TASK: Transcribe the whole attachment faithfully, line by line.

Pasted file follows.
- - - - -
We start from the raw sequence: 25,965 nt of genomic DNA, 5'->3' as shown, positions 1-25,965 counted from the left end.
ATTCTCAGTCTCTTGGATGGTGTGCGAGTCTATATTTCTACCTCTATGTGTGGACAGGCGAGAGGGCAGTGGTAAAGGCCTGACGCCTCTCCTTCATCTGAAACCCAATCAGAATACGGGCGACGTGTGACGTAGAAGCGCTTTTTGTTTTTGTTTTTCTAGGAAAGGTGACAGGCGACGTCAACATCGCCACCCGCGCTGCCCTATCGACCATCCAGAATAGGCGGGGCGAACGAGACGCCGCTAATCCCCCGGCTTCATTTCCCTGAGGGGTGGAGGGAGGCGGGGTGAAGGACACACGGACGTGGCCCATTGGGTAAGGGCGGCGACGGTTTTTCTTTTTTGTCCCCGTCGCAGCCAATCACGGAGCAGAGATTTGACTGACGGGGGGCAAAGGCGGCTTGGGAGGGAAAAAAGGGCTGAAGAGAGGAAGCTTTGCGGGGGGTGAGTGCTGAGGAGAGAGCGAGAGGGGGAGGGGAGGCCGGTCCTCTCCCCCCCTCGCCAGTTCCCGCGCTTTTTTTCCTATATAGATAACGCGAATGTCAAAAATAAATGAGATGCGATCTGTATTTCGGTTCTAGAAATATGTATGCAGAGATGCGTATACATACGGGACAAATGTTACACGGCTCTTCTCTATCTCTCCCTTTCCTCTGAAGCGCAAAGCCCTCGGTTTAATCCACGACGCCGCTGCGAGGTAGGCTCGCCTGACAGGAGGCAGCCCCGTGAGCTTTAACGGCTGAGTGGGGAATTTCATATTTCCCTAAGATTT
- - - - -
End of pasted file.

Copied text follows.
We start from the raw sequence: 25,965 nt of genomic DNA, 5'->3' as shown, positions 1-25,965 counted from the left end.
ATTCTCAGTCTCTTGGATGGTGTGCGAGTCTATATTTCTACCTCTATGTGTGGACAGGCGAGAGGGCAGTGGTAAAGGCCTGACGCCTCTCCTTCATCTGAAACCCAATCAGAATACGGGCGACGTGTGACGTAGAAGCGCTTTTTGTTTTTGTTTTTCTAGGAAAGGTGACAGGCGACGTCAACATCGCCACCCGCGCTGCCCTATCGACCATCCAGAATAGGCGGGGCGAACGAGACGCCGCTAATCCCCCGGCTTCATTTCCCTGAGGGGTGGAGGGAGGCGGGGTGAAGGACACACGGACGTGGCCCATTGGGTAAGGGCGGCGACGGTTTTTCTTTTTTGTCCCCGTCGCAGCCAATCACGGAGCAGAGATTTGACTGACGGGGGGCAAAGGCGGCTTGGGAGGGAAAAAAGGGCTGAAGAGAGGAAGCTTTGCGGGGGGTGAGTGCTGAGGAGAGAGCGAGAGGGGGAGGGGAGGCCGGTCCTCTCCCCCCCTCGCCAGTTCCCGCGCTTTTTTTCCTATATAGATAACGCGAATGTCAAAAATAAATGAGATGCGATCTGTATTTCGGTTCTAGAAATATGTATGCAGAGATGCGTATACATACGGGACAAATGTTACACGGCTCTTCTCTATCTCTCCCTTTCCTCTGAAGCGCAAAGCCCTCGGTTTAATCCACGACGCCGCTGCGAGGTAGGCTCGCCTGACAGGAGGCAGCCCCGTGAGCTTTAACGGCTGAGTGGGGAATTTCATATTTCCCTAAGATTT